Of course, you realize you're getting a useful signal, way outside the XM supposed range. Don't let the Mounties hear you listening to a foreign US signal. It could be against Canadian law now! You should wait until Canada has its own satellite radio, and get a different receiver for use when traveling in Canada. (Just kidding, I hope.) ;)

"a. Q for anyone: Re reception, when using XM in the car and the signal is blocked by a bridge or mountain, and once the signal is recaptured, why is there then a dead echo? Seems like there is some sort of time shift delay in the reception, but not being a satellite junkie, it's not clear to me why this happens. Just curious."

The audio channel is actually a digital data stream, which is buffered by your radio, so when the signal is lost and re-established, the buffer is at least partially emptied, and you have to wait for it to fill up again, before you hear anything new.

#4 OFFLINE   HornHonker

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Posted 18 June 2002 - 02:31 PM

Here is a link to the XM footprints.

http://www.oz.net/~k...t/footprint.htm

#5 OFFLINE   Scott Greczkowski

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Posted 18 June 2002 - 02:38 PM

Great Link Horn Honker thanks! And Welcome :wave:

#6 OFFLINE   NedDorsey

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Posted 08 July 2002 - 09:51 AM

Originally posted by HornHonker
Here is a link to the XM footprints.

http://www.oz.net/~k...t/footprint.htm


From the footprints it appears the satellites are not directly above the equator? I thought they were, since I think I've read something about being able to see the southern sky. Or are they using spot beams pointed at roughly Seattle and NYC?:shrug:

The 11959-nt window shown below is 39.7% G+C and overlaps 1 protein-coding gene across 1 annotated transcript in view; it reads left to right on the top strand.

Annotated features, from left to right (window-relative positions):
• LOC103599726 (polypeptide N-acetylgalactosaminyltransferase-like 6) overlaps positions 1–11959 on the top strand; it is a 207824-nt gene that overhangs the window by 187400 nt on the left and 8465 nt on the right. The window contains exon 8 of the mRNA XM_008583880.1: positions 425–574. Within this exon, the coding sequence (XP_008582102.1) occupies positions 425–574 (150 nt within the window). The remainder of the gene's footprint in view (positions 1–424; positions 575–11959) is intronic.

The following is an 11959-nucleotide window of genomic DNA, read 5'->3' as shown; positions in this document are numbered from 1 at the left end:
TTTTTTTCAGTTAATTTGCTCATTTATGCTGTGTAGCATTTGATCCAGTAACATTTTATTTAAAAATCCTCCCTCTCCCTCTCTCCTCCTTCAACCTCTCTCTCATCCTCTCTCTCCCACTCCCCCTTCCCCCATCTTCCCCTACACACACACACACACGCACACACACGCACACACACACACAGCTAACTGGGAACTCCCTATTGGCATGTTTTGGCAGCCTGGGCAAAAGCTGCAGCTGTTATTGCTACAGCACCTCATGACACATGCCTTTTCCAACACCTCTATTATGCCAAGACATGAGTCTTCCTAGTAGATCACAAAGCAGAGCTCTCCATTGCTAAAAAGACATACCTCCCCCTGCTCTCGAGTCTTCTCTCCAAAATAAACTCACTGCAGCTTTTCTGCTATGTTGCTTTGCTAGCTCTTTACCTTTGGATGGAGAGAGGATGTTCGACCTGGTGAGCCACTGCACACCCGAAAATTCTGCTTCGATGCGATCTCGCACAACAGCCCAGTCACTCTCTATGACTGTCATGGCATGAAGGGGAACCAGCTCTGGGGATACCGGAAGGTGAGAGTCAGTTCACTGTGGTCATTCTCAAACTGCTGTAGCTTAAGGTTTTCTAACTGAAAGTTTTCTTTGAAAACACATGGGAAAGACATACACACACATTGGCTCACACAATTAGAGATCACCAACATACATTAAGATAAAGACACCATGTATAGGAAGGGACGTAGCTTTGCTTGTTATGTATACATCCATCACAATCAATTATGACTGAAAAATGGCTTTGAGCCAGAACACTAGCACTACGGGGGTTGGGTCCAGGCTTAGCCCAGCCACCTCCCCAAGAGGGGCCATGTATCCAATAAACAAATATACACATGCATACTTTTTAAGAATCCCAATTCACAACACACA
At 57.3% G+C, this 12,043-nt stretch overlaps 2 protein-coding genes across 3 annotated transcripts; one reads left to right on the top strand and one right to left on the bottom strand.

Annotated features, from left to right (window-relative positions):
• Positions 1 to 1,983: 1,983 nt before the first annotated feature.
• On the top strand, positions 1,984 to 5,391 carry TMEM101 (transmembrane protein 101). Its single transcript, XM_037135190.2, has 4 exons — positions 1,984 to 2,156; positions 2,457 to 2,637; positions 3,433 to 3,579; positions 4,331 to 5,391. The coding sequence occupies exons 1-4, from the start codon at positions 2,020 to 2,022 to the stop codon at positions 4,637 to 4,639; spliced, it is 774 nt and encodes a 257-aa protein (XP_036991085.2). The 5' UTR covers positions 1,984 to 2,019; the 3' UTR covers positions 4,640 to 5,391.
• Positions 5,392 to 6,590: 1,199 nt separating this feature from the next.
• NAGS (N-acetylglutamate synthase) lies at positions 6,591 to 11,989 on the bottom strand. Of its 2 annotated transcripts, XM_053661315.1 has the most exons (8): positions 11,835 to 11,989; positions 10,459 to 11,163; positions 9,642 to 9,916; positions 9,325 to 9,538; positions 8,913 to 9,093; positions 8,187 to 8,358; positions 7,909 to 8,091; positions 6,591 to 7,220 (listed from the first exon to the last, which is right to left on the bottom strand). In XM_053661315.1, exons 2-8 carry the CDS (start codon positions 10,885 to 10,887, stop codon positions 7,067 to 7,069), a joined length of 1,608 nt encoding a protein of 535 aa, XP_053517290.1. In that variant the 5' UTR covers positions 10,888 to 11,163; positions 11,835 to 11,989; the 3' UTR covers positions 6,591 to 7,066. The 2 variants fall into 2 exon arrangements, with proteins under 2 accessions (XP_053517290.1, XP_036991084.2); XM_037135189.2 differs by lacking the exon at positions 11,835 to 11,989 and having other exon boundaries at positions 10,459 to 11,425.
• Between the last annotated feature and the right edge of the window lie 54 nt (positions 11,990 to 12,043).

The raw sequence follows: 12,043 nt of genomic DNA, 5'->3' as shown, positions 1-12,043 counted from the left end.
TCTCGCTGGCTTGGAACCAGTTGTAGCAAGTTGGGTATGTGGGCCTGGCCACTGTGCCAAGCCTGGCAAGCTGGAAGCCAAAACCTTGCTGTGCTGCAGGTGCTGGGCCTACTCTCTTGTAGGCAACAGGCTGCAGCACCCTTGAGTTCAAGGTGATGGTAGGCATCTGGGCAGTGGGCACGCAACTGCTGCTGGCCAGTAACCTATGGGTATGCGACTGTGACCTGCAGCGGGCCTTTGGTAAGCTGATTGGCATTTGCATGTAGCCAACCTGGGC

#7 OFFLINE   RJS1111111

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Posted 08 July 2002 - 11:31 AM

Those footprints look like very typical shaped CONUS beams to me. Most likely they're at the equator, too, given that they have
fixed longitudes.

#8 OFFLINE   NedDorsey

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Posted 08 July 2002 - 11:36 AM

Originally posted by RJS1111111
Those footprints look like very typical shaped CONUS beams to me...


:confused: What's the difference between a CONUS beam and a spot beam? Wider and more oblong?

#9 OFFLINE   BuggyBoyWA

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Posted 09 July 2002 - 02:17 AM

CONUS is a transponder that is intended to be received throughout the CONtinental United States. A "spot-beam" is a transponder (one frequency transmitter) that focused upon a small area. For instance, DirecTV uses spot-beams to reuse 6 frequencies across all locals on their 101 satellite, DirecTV 4-S. Seattle, Portland, Sacramento, San Francisco, Los Angeles (X2), Houston, Dallas DMA's, etc all have their own spot-beams to reuse the same frequencies in other areas of the country. Much like FM radio stations broadcast in different areas on the ground, this is just from a satellite instead.
Sirius... the real satellite radio.

#10 OFFLINE   BuggyBoyWA

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Posted 09 July 2002 - 02:23 AM

If you want to see a map of the DirecTV 4-S spot-beams, go here: http://www.scottandm.../scott/dtv.html

This was a project that barclay from the TiVo Community started.
Sirius... the real satellite radio.

#11 OFFLINE   NedDorsey

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Posted 09 July 2002 - 08:30 AM

Thanks for the information and links. It makes sense now.

#12 OFFLINE   dlsnyder

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Posted 07 August 2002 - 02:00 PM

It looks like New Orleans would get the same signal strength as that found in Newfoundland. Is that the case or is the signal strength contour a little bit off there?